Mast Cell Disorder

Mast Cell Disorder

Mast cells are the immune cells responsible for protecting us from germs and parasites. These cells can become defective and release histamine that can, in turn, cause debilitating symptoms.

This is called mast cell disorder. Symptoms include poor concentration, fatigue, abdominal bloating and/or pain, rash, hives, swelling, flushing, food intolerance, rapid pulse, low blood pressure, fainting, breathing issues, or allergic reactions.  Patients with mast cell disorder often suffer for years before finding the right doctor who can help them. At Allergy & Immunology Center we provide the most up-to-date diagnostic modalities and treatments for mast cell disorder.

A woman sitting on a bed with her stomach hurting.

Asthma does not always present as wheezing or difficulty breathing. Recurrent or chronic cough or bronchitis may be symptoms of undiagnosed asthma.

A woman is holding an asthma inhaler.

Your Asthma Questions, Answered

What causes asthma?

Asthma is a chronic condition in which the airways become hypersensitive and/or inflamed. When you have an asthma attack, three things happen that narrow your airways and make it hard to breathe:

  • Small airways become swollen
  • Muscles lining the airways tighten
  • Extra mucus is produced that further clogs the airways

Once you develop asthma, your airways remain inflamed, which makes you more susceptible to future asthma attacks.

What triggers an asthma attack?

Although each patient has their own group of asthma triggers, some of the most common include:

  • Hay fever (allergies)
  • Cold air
  • Tobacco 
  • Air pollution and smoke
  • Certain odors and chemical fumes
  • Stress and strong emotions
  • Upper respiratory infections
  • A weak immune system

Physical activity is another common trigger. Nearly 90% of all patients with asthma experience exercise-induced bronchospasm. Dr. Shilian and the team can help you stay active with proper treatment.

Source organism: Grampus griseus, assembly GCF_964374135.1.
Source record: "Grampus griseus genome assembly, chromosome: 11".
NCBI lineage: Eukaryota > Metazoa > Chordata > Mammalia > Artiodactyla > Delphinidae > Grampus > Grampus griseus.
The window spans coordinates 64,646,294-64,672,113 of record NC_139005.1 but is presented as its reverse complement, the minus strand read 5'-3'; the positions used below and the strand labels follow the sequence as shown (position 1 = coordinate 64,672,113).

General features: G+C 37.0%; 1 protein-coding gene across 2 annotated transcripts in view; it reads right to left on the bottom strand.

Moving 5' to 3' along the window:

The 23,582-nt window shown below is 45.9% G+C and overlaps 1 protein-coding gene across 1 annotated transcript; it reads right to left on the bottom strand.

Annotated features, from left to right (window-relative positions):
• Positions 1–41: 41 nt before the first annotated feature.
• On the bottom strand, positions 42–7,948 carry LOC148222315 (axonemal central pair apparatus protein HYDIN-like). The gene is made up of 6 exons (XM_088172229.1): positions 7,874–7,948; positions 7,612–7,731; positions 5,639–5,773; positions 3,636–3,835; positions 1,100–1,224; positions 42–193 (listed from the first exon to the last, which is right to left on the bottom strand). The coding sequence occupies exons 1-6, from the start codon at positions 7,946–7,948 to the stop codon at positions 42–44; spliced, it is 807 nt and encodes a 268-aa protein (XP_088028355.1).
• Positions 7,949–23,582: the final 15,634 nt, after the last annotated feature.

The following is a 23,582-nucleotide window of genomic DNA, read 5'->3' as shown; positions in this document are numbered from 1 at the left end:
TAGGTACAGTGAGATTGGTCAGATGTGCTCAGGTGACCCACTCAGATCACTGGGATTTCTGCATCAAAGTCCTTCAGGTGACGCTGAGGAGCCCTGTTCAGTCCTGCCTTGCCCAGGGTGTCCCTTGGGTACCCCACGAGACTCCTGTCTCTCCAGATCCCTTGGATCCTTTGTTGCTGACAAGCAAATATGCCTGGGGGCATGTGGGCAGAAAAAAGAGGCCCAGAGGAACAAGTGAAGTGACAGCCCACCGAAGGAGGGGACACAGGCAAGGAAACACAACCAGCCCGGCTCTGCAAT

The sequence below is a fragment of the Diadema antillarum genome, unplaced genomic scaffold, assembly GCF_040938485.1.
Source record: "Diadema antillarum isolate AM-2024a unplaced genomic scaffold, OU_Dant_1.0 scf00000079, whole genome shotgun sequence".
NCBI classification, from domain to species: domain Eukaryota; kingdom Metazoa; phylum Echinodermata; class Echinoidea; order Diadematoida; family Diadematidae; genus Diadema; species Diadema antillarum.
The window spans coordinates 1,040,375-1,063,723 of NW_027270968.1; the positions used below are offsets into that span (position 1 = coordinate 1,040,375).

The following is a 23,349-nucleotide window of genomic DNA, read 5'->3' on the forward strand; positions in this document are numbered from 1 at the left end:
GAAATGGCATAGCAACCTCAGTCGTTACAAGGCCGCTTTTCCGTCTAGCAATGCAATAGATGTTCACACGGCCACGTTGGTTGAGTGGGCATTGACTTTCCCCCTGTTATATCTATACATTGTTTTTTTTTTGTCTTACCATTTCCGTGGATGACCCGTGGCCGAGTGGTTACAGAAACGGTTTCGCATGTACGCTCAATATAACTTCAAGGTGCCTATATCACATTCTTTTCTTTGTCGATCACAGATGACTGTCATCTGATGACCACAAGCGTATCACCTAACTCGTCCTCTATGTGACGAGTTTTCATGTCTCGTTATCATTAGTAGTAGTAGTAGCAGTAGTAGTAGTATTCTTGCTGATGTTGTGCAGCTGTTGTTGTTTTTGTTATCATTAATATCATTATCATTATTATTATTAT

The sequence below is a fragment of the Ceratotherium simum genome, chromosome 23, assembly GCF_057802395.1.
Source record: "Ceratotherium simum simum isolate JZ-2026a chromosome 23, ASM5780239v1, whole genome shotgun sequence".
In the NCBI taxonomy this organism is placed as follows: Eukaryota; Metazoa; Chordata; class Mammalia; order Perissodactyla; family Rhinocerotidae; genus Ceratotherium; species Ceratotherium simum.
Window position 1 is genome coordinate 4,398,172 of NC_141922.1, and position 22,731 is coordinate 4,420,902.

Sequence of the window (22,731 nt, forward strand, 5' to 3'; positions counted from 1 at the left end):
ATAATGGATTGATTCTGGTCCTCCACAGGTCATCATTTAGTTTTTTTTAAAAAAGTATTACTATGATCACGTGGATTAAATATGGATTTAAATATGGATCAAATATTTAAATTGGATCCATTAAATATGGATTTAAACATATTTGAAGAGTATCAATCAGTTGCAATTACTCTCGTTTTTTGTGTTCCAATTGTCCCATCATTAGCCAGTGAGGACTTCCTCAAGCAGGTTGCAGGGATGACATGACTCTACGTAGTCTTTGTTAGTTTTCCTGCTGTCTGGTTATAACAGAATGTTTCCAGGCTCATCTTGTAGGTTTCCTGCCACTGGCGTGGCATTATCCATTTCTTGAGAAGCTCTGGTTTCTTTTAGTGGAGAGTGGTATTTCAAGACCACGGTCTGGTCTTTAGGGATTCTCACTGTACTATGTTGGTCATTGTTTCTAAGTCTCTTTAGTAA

What is allergic asthma?

Allergic asthma is the most common type of asthma. You have allergic asthma when your asthma is triggered by environmental allergies (hay fever).

What symptoms will I develop due to asthma?

The symptoms of asthma include:

  • Shortness of breath
  • Wheezing
  • Chest tightness
  • Chest pain
  • Coughing

When your cough is due to asthma, you will not get adequate relief from an over-the-counter cough medicine.

If you have cough-variant asthma, the only symptom you’ll develop is a dry, chronic cough. This type of asthma, which is more common in children, is often triggered by allergies.

How is asthma treated?

Following a comprehensive review of your medical history and a physical exam, Dr. Shilian determines whether you have asthma by performing lung function tests in the office.

When allergic asthma is suspected, Dr. Shilian also determines your specific allergens with allergy testing. Immunotherapy, to treat your allergies, may also help improve your asthma.

When you have asthma, it’s important to identify your triggers so that you can avoid them as much as possible. Medical treatments for asthma include:

Quick-relief medication

Quick-relief medications are delivered via an inhaler or by using a device called a nebulizer, which converts your medication into a fine mist that you can inhale. This treatment is used to quickly open your airways during an asthma attack.

Long-term asthma control medications

Dr. Shilian may prescribe daily medications to reduce inflammation in your airways, keep your asthma under control, and prevent future flare-ups.

In patients whose asthma symptoms are not well controlled with daily medications, the Allergy & Immunology Center will use FDA-approved, non-steroidal injections to help improve lung function and prevent severe asthma attacks.

If you experience difficulty breathing or develop wheezing or cough, call the Allergy & Immunology Center or request an appointment online today.